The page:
Thursday, March 29, 2012

Book Trailers: They Should Have Gone with the Sales Department Dancing the Can-Can

Here's a book trailer for Julie Klam's Love at First Bark that features actor Timothy Hutton and a sort of funny script.

It's had 2,333 views in six months. Why didn't it get more?

I think they should have gone with the sales department dressed in dog costumes dancing the can-can. That probably would have gotten more views.

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Wednesday, March 28, 2012

How to Secure Sponsors for Your Events

This article has been moved to:

Roberta Vigilance

About the Author

Roberta Vigilance is a book author and event sponsorship consultant. Her motto: Plan Events. Secure Sponsors. For more information about her services and book (How to Plan Sponsored Events Effectively and Secure Sponsors Successfully), see

Monday, March 26, 2012

7 Ways to Connect with Readers on Goodreads

Guest post by Joan Stewart of The Publicity Hound

Gone are the days when an author could count on a book review in a newspaper or magazine to send books flying off the shelves. Book review sections in newspapers and magazines have practically disappeared.

That's why it's imperative that you know where millions of readers are clustered online, discussing, reviewing and recommending books in their favorite genres. If you can tap into just a few of these many online communities, you can build up excitement and momentum for your book that can result in more sales than you might have seen from a printed review.

The biggest of these sites? Goodreads, the largest site for readers and book recommendations in the world. It boasts more than 7.3 million members, from casual readers to bonafide bookworms.


Goodreads members create virtual bookshelves and have added more than 260 million books they love reading. They recommend, review and compare books. They keep track of what they've read and what they want to read. The reason Goodreads is one of the most valuable tools in your promotion toolbox is because whenever someone views a book, Goodreads always shows them their friends' reviews of that same book.

And your goal, as an author, is to have as many people as possible add your book to their shelves and review it. Goodreads makes it easy for you through its Author Program. After you've signed up for an account, you can connect with readers several ways:

1. Create an author profile.

You're a great writer. So write a terrific bio accompanied by an attractive, good-quality head shot. Explain what makes you tick. Share your list of favorite books. Include the URL for your website, as well as links to your social media profiles, so people know where to find you on Twitter and Facebook. Make sure that all of your own books are listed on Goodreads.  You can also connect your blog to Goodreads and add a widget to your website or blog.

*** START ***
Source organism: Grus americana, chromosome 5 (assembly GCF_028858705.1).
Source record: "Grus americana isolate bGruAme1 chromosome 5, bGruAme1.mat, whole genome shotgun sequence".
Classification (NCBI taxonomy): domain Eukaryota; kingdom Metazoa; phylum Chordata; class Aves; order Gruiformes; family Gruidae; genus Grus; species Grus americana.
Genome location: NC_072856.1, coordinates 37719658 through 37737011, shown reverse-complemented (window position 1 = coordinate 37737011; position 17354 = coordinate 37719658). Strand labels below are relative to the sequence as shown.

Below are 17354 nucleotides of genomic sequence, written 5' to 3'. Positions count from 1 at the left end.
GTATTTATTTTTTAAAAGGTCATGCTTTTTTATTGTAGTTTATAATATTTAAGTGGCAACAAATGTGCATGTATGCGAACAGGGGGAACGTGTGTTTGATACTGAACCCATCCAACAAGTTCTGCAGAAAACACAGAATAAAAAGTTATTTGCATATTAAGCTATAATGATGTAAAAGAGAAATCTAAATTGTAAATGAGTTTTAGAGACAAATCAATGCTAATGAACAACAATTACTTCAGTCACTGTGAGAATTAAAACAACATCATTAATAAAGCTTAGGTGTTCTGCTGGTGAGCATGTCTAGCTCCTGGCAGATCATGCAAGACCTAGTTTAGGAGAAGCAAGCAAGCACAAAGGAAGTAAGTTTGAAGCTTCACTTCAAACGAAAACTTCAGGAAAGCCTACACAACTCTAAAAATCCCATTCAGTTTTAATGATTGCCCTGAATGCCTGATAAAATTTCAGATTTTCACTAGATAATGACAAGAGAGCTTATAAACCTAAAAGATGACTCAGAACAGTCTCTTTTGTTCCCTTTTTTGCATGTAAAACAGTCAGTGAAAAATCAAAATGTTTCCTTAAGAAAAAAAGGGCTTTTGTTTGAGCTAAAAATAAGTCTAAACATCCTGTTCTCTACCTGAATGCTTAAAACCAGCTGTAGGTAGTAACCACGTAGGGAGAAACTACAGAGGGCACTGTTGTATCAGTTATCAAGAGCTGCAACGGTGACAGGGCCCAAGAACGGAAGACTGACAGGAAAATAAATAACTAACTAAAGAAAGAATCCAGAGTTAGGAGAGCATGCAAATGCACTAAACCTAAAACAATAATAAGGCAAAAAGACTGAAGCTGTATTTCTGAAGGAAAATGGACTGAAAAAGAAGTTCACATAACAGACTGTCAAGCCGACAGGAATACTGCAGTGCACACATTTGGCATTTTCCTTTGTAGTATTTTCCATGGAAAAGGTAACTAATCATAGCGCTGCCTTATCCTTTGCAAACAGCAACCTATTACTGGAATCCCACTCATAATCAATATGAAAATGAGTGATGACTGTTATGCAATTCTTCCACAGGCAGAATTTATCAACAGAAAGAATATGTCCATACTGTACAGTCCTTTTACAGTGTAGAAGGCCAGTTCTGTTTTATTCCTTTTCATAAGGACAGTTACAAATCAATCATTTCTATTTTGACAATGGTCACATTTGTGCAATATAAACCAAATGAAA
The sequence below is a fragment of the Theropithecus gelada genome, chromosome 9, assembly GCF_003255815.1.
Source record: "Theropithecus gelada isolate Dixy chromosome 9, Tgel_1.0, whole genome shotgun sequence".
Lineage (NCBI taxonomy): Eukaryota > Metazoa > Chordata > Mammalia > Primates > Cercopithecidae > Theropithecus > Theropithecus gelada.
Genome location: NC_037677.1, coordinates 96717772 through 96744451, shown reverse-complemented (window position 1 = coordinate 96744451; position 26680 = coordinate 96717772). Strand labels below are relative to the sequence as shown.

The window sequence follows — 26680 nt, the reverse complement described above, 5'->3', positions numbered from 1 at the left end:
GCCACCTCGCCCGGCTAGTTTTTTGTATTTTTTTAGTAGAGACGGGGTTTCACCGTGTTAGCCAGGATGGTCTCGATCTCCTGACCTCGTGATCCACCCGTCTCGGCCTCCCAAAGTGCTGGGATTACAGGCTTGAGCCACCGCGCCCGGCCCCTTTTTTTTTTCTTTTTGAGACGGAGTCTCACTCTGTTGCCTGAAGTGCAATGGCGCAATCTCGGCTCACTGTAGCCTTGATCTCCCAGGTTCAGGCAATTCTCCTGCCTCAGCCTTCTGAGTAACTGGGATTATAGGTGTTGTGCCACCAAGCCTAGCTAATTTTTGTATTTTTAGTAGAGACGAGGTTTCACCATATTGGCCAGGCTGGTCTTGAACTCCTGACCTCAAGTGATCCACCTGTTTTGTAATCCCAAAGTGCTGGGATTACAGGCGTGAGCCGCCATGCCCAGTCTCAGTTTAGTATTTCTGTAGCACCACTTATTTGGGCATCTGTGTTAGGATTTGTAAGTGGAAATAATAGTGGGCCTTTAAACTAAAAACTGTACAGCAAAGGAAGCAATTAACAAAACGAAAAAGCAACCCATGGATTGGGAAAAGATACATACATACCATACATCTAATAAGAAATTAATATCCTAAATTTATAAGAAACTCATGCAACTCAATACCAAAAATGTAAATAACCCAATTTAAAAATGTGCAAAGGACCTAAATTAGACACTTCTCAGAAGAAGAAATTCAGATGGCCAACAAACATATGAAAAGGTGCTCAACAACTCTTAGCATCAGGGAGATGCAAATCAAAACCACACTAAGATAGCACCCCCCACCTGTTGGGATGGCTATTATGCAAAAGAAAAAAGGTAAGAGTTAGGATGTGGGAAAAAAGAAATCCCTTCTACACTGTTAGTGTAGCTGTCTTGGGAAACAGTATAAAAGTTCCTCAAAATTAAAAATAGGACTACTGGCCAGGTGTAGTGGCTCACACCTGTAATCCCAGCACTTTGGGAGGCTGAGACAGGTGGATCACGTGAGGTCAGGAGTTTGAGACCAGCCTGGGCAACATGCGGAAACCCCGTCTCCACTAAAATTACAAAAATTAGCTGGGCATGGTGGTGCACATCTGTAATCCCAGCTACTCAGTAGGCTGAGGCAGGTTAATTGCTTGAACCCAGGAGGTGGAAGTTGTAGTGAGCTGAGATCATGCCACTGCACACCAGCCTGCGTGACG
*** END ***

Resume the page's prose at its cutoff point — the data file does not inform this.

If you're a writer but haven't published a book yet, check out the writing section of your profile where you can post your writing for others to read and review.

John Kremer's author profile:

2. Create and promote your events.

Planning a book signing? A speaking engagement? A blog tour? A book launch? Your fans will want to know. Use your author profile to publicize these events.

3. Post videos.

Goodreads is all about the written word, but no one can dispute the attraction to video, especially with so many people watching video on mobile phones. Authors can upload book trailers, interviews, readings and video blogs as long as the videos are embedded and hosted by YouTube or six other video sites.

4. Join groups.

One of the beauties of this site is the ability to connect with readers who are interested in the same things you write about, even on the narrowest of topics, so join a group and add to the conversation. I found these groups: Vampire Academy, Paranormal Romance & Urban Fantasy, Homeschoolers, Erotic Enchants, and Arabic Books. Groups can be public, moderated, restricted by domain, or secret.

5. Create quizzes.

Readers love a good quiz. If you wrote an historical novel, quiz readers on historical facts of the era. Cookbook authors, how about a quiz on food science?

6. Give away books.

Goodreads' First Reads program that lets you create buzz for an upcoming book by listing however many free copies you wish to give away on the site. Members apply, and Goodreads chooses the winners, who are encouraged but not required to write a review of the books they receive. Many publishers participate in this giveaway to generate reviews.

7. Participate as a reader, too!

People will be forming an opinion about you by looking at your bookshelves, so consider filling them with your Top 10 favorites, accompanied by a mini-review of each. Other authors catalog everything they have ever read. Post quotes. Or share your own writing for others to review. List books on your must-read list.

Remember that this site is all about a love of books, and letting your friends know which titles you recommend. It isn't about free commercials. So tone down the promotion, share other authors' works, talk to your readers, and you'll be just fine.

Goodreads is just one of dozens of online communities where you must have a presence if you're serious about creating buzz for your books.